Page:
Monday, October 13, 2014

Hope for Time Travel

This is going to be a post about Time Travel.  No, not Doctor Who.  Alas, but rather about real time travel.  Which is infinitely better.



Timehop reminded me this morning that I wrote this poem for a friend exactly a year ago today. My response to T. S. Eliot's The Love Song of J. Alfred Prufrock:
Come, slip a Summer's scene away with me
For life, I find, is O, so very long
And we can fill it up with gin and song
And silver Sirens singing by the sea.
Odysseus was once as young as we -
(Through, truth to tell, we're not so very old)
Ten years it took HIS story to be told!
While we can count each minute: one, two, three.
And there, the sun is rising where it set;
And here, the Sirens sink into the sea;
And O, our sand is slipping - but not yet -
For I have turned the glass for you and me
And filled it up with jokes we'll soon forget
And silver Sirens singing by the sea.
Since I've been reading a lot about Time over at BadCatholic (start here), which is echoed in the opening strains of my dearest Oscar Wilde's letter De Profundis, which he wrote while imprisoned, I found last year's little sonnet a touch sweeter than before.

This is what I love about reading great people's private journals - or even stumbling across encouraging letters that my household brothers and sisters wrote to me my senior year of college and which I had apparently stuffed into a drawer...only to find them again this past Saturday, as I grabbed some odd trinkets from my old room:

We can, and do, and are perpetually time traveling.  It's called Living, and Memory, and Anticipation.  There is, in fact, no such thing as Time-Standing-Still.  Time-Standing-Still is to Sleep.  Or rather - whether you're an atheist or whether you have hope in things eternal - Time-Standing-Still only comes through Death.

The Lament for Icarus by H. J. Draper
This is not a morbid thought in the least.  Time, I think, is one of God's greatest Mercies.
Do I dare
Disturb the universe?
In a minute there is time
For a million decisions and revisions which a minute will reverse.
- T. S. Eliot, The Love Song of J. Alfred Prufrock
We want time to stand still.  We want, like Peter at the Transfiguration - at the best moment of our lives: at the ecstatic height of a concert, or at the sleepy moment when an infant droops onto your shoulder, or just when you've hit that warmest hour among a circle of friends where no more needs to be said - we want Time-Standing-Still.  (Unless we are in pain.  Then time repeats, and we wish that it would not.)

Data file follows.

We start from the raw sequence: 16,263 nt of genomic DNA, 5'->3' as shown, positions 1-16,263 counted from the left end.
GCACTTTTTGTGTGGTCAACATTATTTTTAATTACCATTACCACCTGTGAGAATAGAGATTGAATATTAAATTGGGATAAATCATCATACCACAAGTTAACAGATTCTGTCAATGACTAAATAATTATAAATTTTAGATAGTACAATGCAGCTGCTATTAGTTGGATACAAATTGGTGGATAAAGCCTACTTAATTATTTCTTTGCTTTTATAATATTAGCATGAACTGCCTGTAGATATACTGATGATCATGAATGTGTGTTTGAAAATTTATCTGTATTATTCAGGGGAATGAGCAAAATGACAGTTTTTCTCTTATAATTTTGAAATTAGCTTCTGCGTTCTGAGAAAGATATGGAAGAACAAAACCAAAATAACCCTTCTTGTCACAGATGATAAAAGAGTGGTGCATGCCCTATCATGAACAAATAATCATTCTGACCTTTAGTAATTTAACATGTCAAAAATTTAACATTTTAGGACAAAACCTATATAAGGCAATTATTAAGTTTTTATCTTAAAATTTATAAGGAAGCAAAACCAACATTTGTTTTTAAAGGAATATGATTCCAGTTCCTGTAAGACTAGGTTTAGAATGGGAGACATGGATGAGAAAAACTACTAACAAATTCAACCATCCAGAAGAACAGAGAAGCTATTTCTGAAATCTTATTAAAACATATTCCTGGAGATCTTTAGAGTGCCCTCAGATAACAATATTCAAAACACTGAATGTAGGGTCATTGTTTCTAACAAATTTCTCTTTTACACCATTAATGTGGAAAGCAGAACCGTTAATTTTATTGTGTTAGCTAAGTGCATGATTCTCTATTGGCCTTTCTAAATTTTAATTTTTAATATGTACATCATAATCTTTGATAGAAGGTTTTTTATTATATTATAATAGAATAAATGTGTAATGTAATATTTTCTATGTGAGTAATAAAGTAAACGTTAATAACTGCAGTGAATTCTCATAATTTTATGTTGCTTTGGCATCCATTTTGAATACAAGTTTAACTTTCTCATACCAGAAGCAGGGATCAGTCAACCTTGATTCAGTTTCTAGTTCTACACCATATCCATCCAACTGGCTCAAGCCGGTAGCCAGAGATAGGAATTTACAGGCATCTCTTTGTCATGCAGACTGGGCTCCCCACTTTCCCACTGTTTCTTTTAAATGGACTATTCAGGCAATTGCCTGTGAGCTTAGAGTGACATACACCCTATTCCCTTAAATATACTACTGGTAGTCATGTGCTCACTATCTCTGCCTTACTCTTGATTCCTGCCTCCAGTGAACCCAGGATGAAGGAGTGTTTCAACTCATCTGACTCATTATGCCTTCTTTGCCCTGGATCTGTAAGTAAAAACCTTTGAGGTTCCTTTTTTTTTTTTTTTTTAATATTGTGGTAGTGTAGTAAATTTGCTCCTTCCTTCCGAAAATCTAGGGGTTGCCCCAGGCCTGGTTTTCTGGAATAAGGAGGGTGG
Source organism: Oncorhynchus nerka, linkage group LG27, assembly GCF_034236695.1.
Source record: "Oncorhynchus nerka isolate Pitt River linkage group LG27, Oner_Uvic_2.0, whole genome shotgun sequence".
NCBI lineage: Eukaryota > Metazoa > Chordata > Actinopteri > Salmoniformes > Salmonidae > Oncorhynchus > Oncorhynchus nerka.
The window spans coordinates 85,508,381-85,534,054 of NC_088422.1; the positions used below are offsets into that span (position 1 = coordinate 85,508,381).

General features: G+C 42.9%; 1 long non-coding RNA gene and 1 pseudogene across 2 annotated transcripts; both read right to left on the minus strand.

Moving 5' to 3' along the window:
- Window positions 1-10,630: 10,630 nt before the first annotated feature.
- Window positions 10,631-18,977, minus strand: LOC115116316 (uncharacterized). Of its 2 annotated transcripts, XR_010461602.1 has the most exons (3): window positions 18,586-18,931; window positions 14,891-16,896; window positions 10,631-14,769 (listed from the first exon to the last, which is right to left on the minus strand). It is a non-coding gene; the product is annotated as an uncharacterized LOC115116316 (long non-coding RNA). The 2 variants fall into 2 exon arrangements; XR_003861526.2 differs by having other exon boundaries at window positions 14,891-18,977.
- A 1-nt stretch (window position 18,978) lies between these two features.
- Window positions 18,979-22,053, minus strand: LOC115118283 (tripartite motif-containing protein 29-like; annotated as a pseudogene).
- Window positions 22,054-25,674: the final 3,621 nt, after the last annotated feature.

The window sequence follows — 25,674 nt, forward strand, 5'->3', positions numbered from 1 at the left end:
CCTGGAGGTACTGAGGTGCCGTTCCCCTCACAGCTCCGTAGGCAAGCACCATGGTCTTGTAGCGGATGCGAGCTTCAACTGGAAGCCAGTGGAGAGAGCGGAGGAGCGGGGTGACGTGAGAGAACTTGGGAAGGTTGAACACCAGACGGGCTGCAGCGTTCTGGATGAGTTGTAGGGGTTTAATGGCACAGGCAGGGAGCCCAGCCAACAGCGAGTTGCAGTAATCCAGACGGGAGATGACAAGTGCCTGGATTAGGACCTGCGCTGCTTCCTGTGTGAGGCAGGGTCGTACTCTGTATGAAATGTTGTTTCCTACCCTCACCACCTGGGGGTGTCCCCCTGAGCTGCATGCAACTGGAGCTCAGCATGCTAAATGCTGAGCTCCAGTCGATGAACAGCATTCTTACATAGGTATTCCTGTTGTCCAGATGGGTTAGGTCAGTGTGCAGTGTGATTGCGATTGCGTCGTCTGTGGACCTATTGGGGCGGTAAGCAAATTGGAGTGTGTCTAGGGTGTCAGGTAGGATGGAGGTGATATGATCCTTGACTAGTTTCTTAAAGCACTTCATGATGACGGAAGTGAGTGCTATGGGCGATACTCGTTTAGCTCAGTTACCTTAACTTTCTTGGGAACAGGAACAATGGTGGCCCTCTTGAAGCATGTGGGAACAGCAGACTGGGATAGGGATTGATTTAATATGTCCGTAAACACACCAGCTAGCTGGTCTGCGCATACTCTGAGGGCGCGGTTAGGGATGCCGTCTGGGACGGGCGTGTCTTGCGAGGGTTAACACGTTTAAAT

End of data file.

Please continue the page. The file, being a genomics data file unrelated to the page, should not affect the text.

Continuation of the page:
But, if we are to believe the greatest thinkers from Socrates to Saint Paul to C. S. Lewis, it's better that time does not stand still with us.  Because these joys are temporary, imperfected, hints of Joy itself, but not Joy Himself.  Were we to stay there, we would be no better than Peter Pan, refusing to grow up and demanding to eat the air.

THERE IS MORE.  There is so much more.  There is so much more than even the most mind-blowing moment of human ecstasy: there is MORE, and we are too timid - not to grasp it, as Time will not let us grasp anything and keep it here - but we are too timid to HOPE.

To hope that we are made for something better, something infinite, something stable.  To hope that there's a purpose in this repeating pain and fleeting joy: that somehow this spiritual gymnasium has been created for the sole (soul?) purpose of preparing us to endure such a weight of glory, that we, in our timidity would otherwise abandon.

We can grasp joys here on earth; we have free will to clench our fists and plant our feet and say: "This thing is mine."  But in this clenching, this planting - our souls go into rictus; we bury ourselves alive.

Compare Happy Days by Samuel Beckett

to The Shawshank Redemption by Stephen King
Rather, I think I'd go with the latter.  With letting go, with braving the storms, with placing my feet wrong, ("'Do I dare,' and 'Do I dare?'  Time to turn back and descend the stair"), without Time-Standing-Still and saying, "This is as much beauty and truth and goodness and love as my little soul shall settle for."

Rather, I think I'll go with good old Mr. King, here:
“Remember, Hope is a good thing, maybe the best of things, and no good thing ever dies.”  ― Stephen King, The Shawshank Redemption

"Hope Visits in a Prison of Despair" by Evelyn De Morgan



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